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“How can I flourish, not merely survive, in a world filled with adversity, setbacks, hurt, and trauma?” asked Dr. Josef Boehle, director of the Peace Charter for Forgiveness and Reconciliation. “For any sustainable peace in society, reconciliation is essential, and forgiveness is critical to that end.”

These words came at the opening of the 2022 Forgiveness Forum, a global panel of leaders from five of the world’s major religious traditions. They came together in an online event to discuss the importance of forgiveness in their respective communities in a wide-ranging dialogue that combined scientific and spiritual perspectives.

The event was organized by the Templeton World Charity Foundation and the coalition Religions for Peace as part of a broad effort to increase public appreciation of a growing body of research showing the benefits of forgiveness to individuals and societies. 

Over the last two decades, John Templeton Foundation and Templeton World Charity Foundation have funded research on forgiveness in an effort to increase understanding of the impact of forgiveness on individuals and societies. The results have showed promising benefits, especially the forgiveness interventions developed by Everett Worthington and Robert Enright.. Now they have launched a global campaign to galvanize interest in the power of forgiveness to enhance human flourishing, highlighted by the Forgiveness Forums, which began in 2020 and bring into dialogue some of the world’s foremost scholars and practitioners.

At the 2022 event, which ran on October 26, the question arose, given the abundant wisdom about forgiveness inherent in many of the world’s religious traditions, what could science contribute to a well established set of traditions honoring the value of forgiveness in an already crowded field?

Dr. Andrew Serazin, president of the Templeton World Charity Foundation, explained that the tools of science can analyze forgiveness at a very granular level, as well as measure when forgiveness is put into practice.  To better understand and compare forgiveness across a wide range of cultures, researchers have worked hard to formulate clear definitions and terminology. They seek to elucidate different facets of forgiveness, and they tease apart the process of forgiveness itself, such as the difference between the decision to forgive and the actual experience of forgiveness.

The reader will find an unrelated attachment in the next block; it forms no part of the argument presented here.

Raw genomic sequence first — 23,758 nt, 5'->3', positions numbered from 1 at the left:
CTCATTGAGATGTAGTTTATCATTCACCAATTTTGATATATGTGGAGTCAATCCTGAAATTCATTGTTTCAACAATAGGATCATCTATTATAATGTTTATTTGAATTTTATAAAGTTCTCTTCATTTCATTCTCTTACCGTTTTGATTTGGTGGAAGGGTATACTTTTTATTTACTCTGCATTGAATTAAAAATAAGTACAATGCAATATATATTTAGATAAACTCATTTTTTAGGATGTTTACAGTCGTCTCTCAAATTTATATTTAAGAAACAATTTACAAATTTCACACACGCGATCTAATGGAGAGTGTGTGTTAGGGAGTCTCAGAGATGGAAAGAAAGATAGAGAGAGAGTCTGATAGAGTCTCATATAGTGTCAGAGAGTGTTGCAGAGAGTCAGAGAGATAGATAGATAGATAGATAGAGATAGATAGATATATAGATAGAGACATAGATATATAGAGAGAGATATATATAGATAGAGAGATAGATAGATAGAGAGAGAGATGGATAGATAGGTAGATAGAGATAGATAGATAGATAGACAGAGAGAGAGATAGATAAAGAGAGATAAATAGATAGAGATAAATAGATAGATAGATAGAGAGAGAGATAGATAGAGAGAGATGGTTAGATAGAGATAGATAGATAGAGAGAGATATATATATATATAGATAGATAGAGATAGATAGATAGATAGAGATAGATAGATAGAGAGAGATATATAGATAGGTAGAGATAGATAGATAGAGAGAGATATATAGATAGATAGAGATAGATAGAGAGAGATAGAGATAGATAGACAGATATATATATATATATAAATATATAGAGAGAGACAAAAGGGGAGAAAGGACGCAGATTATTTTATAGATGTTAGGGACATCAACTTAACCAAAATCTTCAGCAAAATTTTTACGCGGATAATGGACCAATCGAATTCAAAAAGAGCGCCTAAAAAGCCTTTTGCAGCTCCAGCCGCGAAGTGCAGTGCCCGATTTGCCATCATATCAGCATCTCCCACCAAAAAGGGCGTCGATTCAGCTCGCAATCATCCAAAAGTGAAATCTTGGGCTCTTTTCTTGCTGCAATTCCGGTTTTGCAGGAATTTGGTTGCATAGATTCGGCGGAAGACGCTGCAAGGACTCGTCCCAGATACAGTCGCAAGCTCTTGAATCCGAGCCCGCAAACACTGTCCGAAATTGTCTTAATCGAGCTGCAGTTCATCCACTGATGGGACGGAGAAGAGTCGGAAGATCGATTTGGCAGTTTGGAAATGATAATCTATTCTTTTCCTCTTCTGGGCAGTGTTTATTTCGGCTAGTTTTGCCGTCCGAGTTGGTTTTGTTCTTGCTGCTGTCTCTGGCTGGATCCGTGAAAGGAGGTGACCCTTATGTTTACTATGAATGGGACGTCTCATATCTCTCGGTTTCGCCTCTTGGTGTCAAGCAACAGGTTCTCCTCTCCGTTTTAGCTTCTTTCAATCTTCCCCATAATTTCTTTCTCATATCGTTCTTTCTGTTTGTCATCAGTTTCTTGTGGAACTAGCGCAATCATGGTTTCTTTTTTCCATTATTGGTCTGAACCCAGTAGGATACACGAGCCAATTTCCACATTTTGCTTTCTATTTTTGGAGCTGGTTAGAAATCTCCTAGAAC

The event included a conversation between Krista Tippet, host of the podcast On Being, and Nadia Bolz-Weber, an ordained Lutheran minister and author. Bolz-Weber pointed out that while we often think about the wrong that’s been done to us—and perhaps our opportunities to forgive—we rarely give thought to the wrongs that we’ve committed. She asked the penetrating question, “What’s the worst thing you’ve ever done to someone?” Reflecting on that, and the resulting need for each of us to be forgiven by others, should inspire us to deeper humility and perhaps a more compassionate approach to others.

Other participants offered a variety of responses to the topic. 

Rabbi Rick Jacobs, President of the Union for Reform Judaism, observed,

“We live in a very unforgiving time, yet to forgive is to be liberated from anger. In the Jewish tradition, we focus on how we earn forgiveness from other, and the hard, backbreaking work that entails.”

Ligia Matamorors, a youth pastor for the Latin American Catholic Episcopal Council, said,

“When you ask for forgiveness, you also have to work to fix things. It involves a certain kind of restitution. Forgiveness is a process with many steps to achieve healing. You have to give more than you ask for.”

Grand-Father Dominique Rankin, former Grand Chief of the Algonquin Nation, revealed that he was one of 150,000 children who was forcibly removed from their parents. He stated,

“Without truth, there will never be forgiveness or reconciliation. We must bring truth to light.”

Dr. Sadhvi Bhagawati Saraswati, a spiritual leader and Secretary-General of the Global Interfaith WASH Alliance, described,

“The Sanskrit word for forgiveness is a godly virtue. Forgiveness is bestowed by God, and those who forgive are godly ones. We cannot be free until we forgive.”

Imam ABD Raimi Chitou, an Arabic scholar and religious leader, echoed,

“The person who forgives has the character of God.”

Still Curious?

To learn more, visit discoverforgiveness.org or visit the Forgiveness landing page.